ZAMBALES, Philippines (The Straits TImes/Asia News Network): United States and Philippine military forces on Wednesday (April 26) fired a volley of missiles and bombs to sink an old Philippine Navy warship representing an enemy vessel in the disputed South China Sea, the highlight of the largest war games yet between the two nations.
This is the first time Manila and Washington simulated a sea attack and carried out a rocket-bombardment exercise in the disputed waterway, where the Philippines and China have competing claims.
The decommissioned BRP Pangasinan sank some 20km off the coast of Zambales at 2.55pm.
“Ex-BRP Pangasinan completed its final journey. Credit goes to the United States’ F-35 using a laser guided bomb unit,” Balikatan spokesman Michael Logico of the Philippine Army told The Straits Times.
Philippine President Ferdinand Marcos Jr, flanked by US Ambassador to the Philippines MaryKay Carlson and Manila Defence chief Carlito Galvez Jr, watched most of the nearly six-hour-long drills from an observation tower near the shore.
But Marcos left for another engagement before the troops could sink the ship.
It is rare for Philippine presidents to grace the annual Balikatan war games, now in their 38th year. The live-fire drills also came five days before Mr Marcos is set to fly to the US on Monday for a bilateral meeting with President Joe Biden at the White House.
President Ferdinand Marcos Jr observes the joint littoral live-fire drills in the disputed South China Sea during the US-Philippines war games in Zambales, Philippines on April 26, 2023. Photo courtesy of Presidential Communications Office
Marcos’ presence sends a strong political message to China, said maritime security expert Collin Koh of Singapore’s S Rajaratnam School of International Studies.
“This demonstrates that the Philippines-US military alliance, as well as such bilateral defence activities, have the full backing of the top political and defence leadership,” Dr Koh said.
Marcos’ presence at the live-fire exercise also highlights further the president’s departure from predecessor Rodrigo Duterte’s China-friendly foreign policy.
Marcos is, instead, striking a balance between boosting defence ties with the US to help counter Beijing’s military might, while still fostering economic relations with China.
Manila’s multi-role guided missile frigate BRP Jose Rizal was first to fire on the ship.
Then six rounds of missiles from a US Himars precision rocket system were fired at the decommissioned Philippine Navy ship.
But the drills were interrupted for close to an hour after an unregistered civilian plane entered the live-fire airspace.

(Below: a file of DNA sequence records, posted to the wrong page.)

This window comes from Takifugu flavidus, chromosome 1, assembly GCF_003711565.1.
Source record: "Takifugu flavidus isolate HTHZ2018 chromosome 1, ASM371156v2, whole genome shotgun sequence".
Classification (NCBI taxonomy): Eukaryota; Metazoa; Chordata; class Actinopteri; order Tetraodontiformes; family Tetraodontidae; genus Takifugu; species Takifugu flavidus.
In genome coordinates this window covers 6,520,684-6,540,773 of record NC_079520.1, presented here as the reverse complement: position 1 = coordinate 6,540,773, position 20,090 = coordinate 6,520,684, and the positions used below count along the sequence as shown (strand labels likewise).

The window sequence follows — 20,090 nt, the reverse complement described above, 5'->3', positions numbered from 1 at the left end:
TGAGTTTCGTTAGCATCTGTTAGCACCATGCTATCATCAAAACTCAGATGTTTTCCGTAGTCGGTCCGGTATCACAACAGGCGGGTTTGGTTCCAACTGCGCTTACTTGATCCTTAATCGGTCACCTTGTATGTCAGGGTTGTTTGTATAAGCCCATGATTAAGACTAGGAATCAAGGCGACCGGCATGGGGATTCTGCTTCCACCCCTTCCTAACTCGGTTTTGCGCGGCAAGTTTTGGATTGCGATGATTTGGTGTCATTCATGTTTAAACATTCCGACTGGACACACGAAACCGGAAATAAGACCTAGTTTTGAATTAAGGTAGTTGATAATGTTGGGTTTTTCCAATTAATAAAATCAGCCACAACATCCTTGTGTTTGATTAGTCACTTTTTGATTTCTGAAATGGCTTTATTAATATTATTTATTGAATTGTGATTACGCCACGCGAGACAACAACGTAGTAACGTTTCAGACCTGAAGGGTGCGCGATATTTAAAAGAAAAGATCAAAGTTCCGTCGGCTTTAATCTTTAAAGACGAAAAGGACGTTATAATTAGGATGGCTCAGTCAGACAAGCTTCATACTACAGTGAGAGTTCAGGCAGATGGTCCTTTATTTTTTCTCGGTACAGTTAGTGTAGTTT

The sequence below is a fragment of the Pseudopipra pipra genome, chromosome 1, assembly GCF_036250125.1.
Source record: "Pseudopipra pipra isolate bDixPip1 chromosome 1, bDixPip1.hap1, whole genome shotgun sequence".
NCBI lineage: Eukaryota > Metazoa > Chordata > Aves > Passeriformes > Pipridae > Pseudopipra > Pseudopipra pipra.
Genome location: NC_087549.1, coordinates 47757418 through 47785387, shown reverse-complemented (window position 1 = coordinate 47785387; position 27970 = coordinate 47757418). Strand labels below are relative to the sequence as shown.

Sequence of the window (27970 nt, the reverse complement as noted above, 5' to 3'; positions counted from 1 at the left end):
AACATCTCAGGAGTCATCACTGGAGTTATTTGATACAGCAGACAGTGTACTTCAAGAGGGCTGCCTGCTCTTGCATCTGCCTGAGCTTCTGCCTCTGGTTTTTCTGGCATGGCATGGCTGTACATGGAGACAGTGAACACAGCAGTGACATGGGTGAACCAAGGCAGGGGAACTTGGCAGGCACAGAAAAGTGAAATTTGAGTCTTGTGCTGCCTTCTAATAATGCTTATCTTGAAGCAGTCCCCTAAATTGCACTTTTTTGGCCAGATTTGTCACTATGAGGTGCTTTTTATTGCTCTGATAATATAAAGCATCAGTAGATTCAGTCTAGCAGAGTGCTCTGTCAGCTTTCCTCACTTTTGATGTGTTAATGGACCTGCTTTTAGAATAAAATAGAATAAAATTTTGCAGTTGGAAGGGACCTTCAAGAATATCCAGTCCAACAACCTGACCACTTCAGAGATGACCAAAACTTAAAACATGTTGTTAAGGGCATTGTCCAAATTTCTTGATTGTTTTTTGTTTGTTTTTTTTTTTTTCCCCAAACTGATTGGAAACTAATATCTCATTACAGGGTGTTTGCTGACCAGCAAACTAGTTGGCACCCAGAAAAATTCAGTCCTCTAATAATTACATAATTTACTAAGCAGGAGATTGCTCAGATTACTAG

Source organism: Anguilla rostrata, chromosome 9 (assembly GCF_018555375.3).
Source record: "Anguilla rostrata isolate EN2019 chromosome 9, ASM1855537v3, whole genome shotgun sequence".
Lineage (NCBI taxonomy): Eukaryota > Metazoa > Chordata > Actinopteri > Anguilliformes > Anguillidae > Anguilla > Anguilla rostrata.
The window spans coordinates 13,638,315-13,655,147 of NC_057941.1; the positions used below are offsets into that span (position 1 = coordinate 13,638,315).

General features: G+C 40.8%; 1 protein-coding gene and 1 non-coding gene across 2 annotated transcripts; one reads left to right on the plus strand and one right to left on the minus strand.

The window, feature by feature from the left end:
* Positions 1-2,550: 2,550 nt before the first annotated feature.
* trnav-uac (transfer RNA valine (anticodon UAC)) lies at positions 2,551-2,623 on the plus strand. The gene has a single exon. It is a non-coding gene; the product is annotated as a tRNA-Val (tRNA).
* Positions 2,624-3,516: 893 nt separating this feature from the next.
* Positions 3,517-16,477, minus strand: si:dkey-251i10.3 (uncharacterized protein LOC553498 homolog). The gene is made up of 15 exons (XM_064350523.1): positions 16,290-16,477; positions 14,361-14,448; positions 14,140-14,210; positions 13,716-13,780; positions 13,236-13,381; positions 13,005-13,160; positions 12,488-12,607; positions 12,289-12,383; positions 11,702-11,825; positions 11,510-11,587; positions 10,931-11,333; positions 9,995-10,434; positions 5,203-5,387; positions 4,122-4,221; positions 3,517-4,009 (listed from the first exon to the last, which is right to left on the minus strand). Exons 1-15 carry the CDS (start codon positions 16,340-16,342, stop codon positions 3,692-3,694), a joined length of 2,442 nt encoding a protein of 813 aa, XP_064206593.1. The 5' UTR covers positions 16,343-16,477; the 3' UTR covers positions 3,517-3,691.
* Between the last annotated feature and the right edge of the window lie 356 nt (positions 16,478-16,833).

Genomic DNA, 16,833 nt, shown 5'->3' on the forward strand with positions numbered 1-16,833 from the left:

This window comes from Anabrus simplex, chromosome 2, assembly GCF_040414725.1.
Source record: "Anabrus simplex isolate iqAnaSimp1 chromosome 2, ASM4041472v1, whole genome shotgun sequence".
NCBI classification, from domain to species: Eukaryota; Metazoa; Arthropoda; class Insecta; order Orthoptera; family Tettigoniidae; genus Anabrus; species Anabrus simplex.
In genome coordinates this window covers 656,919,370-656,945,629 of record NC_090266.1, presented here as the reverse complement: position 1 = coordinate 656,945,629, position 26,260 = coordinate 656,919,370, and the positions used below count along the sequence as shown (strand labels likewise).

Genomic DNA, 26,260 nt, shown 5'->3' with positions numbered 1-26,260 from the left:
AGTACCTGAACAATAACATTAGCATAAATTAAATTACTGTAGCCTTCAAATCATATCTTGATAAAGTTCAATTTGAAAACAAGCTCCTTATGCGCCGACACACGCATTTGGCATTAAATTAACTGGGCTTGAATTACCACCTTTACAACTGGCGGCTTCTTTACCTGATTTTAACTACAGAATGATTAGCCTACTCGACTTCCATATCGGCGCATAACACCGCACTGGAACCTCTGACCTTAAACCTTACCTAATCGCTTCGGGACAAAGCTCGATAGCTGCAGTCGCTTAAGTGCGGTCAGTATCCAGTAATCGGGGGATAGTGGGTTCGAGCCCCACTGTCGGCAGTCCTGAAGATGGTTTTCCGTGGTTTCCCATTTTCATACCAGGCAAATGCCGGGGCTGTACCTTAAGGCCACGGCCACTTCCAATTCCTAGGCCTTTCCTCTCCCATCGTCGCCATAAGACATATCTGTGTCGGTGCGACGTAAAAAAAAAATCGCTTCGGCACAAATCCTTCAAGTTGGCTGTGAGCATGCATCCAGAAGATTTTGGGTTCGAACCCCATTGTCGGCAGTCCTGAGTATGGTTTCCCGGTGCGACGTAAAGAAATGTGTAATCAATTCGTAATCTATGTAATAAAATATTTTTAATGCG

After the drills resumed, light attack aircraft from both Manila and Washington bombed the mock enemy ship, with a US F-35 dealing the final blow.
The live-fire drills also featured land-based artillery units and a Bell AH-1 Cobra helicopter firing rockets at floating targets offshore.
These were meant to display both nations’ maritime defence capabilities as tensions simmer with Beijing in the South China Sea and the Taiwan Strait.
But Colonel Logico maintained that the drills were not directed at a particular country.
“The reason we are doing an exercise of this magnitude is because we are exercising or demonstrating our ability to be interoperable with our US counterparts, which are also our treaty ally,” he said.
Balikatan means “shoulder to shoulder” in Tagalog. The war games will run until April 28.
This year’s Balikatan is the largest yet, with more than 17,600 US and Filipino military personnel holding joint exercises across different parts of the country since April 11.
Australia sent 100 troops, while allied nations such as Japan and Britain dispatched military observers.
The annual war games are being held in key areas in the Philippines, including the provinces of Zambales and Palawan, whose coastlines are just hundreds of kilometres away from the South China Sea and Taiwan.
On Tuesday, the Balikatan exercises in Zambales also saw in action the Patriot missiles, the US’ state-of-the-art missile system currently being used by Ukraine in resisting the Russian invasion.
“You’ll see around the globe where our US Patriot forces operate, and not just here in the Indo-Pacific, the recognition that this system is lethal, combat-credible, has a history in crisis, conflicts and peace, to both assure and deter,” Major-General Brian Gibson of the US Army Air Forces told reporters in Zambales.
Dr Koh said using these missile systems during Balikatan is even more crucial after Manila earlier in April gave the US wider access to Filipino military bases under the Enhanced Defence Cooperation Agreement (Edca).
Three of the additional miliary sites covered by Edca are in two northern Philippine provinces that are only hundreds of kilometres from Taiwan. A fourth additional site was named in Palawan, an island province facing the South China Sea.
This gives the US access to a total of nine Filipino military bases.
China was displeased with the Edca expansion and warned Manila it could get dragged into the tensions with Taiwan.
“Seen in the context of the upcoming meeting between Marcos and Biden, during which the former will be asking the latter to further clarify defence commitment under the Mutual Defence Treaty (MTD), this exercise demonstrates American commitment to this alliance,” said Dr Koh.
The 1951 MTD between the US and the Philippines prescribes both nations’ commitment to defend each other in the event of an armed attack by a hostile party.
Sought for comment on Balikatan, Chinese Foreign Ministry spokesman Wang Wenbin said any cooperation between relevant countries should not target any third party, and must be conducive to regional peace and stability.
“The US-Philippines military cooperation must not interfere in South China Sea disputes, still less harm China’s territorial sovereignty, maritime rights and interests and security interests,” he said.